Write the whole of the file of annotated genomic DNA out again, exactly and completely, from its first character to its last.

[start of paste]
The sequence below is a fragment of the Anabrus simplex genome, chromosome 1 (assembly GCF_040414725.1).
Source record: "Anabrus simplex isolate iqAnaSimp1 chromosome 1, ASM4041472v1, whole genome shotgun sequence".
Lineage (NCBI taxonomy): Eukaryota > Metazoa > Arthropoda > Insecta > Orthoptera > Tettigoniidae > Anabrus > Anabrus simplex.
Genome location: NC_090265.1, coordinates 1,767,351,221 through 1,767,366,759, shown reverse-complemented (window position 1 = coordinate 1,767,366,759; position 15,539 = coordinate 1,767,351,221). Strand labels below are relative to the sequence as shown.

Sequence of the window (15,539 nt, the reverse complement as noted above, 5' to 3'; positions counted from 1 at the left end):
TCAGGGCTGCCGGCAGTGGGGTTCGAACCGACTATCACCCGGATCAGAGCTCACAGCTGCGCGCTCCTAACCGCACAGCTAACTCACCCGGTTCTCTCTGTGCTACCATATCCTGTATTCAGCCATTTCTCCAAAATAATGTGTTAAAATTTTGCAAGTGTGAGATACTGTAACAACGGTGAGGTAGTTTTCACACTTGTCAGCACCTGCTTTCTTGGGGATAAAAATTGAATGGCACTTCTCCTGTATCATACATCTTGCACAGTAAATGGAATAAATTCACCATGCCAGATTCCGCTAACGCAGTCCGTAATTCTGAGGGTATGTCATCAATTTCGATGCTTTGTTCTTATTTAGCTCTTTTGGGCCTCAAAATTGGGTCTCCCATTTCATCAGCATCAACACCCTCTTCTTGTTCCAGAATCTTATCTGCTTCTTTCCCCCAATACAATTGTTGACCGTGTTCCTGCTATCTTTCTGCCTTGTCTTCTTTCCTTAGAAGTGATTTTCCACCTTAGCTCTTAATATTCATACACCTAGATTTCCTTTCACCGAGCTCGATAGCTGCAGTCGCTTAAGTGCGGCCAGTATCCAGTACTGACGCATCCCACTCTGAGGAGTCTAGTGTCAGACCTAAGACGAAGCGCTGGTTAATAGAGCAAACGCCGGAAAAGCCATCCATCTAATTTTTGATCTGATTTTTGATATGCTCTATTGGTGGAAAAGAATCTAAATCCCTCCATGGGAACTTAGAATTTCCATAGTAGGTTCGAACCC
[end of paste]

The sequence below is a fragment of the Anabrus simplex genome, chromosome 1 (assembly GCF_040414725.1).
Source record: "Anabrus simplex isolate iqAnaSimp1 chromosome 1, ASM4041472v1, whole genome shotgun sequence".
Lineage (NCBI taxonomy): Eukaryota > Metazoa > Arthropoda > Insecta > Orthoptera > Tettigoniidae > Anabrus > Anabrus simplex.
Genome location: NC_090265.1, coordinates 1,767,351,221 through 1,767,366,759, shown reverse-complemented (window position 1 = coordinate 1,767,366,759; position 15,539 = coordinate 1,767,351,221). Strand labels below are relative to the sequence as shown.

Sequence of the window (15,539 nt, the reverse complement as noted above, 5' to 3'; positions counted from 1 at the left end):
TCAGGGCTGCCGGCAGTGGGGTTCGAACCGACTATCACCCGGATCAGAGCTCACAGCTGCGCGCTCCTAACCGCACAGCTAACTCACCCGGTTCTCTCTGTGCTACCATATCCTGTATTCAGCCATTTCTCCAAAATAATGTGTTAAAATTTTGCAAGTGTGAGATACTGTAACAACGGTGAGGTAGTTTTCACACTTGTCAGCACCTGCTTTCTTGGGGATAAAAATTGAATGGCACTTCTCCTGTATCATACATCTTGCACAGTAAATGGAATAAATTCACCATGCCAGATTCCGCTAACGCAGTCCGTAATTCTGAGGGTATGTCATCAATTTCGATGCTTTGTTCTTATTTAGCTCTTTTGGGCCTCAAAATTGGGTCTCCCATTTCATCAGCATCAACACCCTCTTCTTGTTCCAGAATCTTATCTGCTTCTTTCCCCCAATACAATTGTTGACCGTGTTCCTGCTATCTTTCTGCCTTGTCTTCTTTCCTTAGAAGTGATTTTCCACCTTAGCTCTTAATATTCATACACCTAGATTTCCTTTCACCGAGCTCGATAGCTGCAGTCGCTTAAGTGCGGCCAGTATCCAGTACTGACGCATCCCACTCTGAGGAGTCTAGTGTCAGACCTAAGACGAAGCGCTGGTTAATAGAGCAAACGCCGGAAAAGCCATCCATCTAATTTTTGATCTGATTTTTGATATGCTCTATTGGTGGAAAAGAATCTAAATCCCTCCATGGGAACTTAGAATTTCCATAGTAGGTTCGAACCC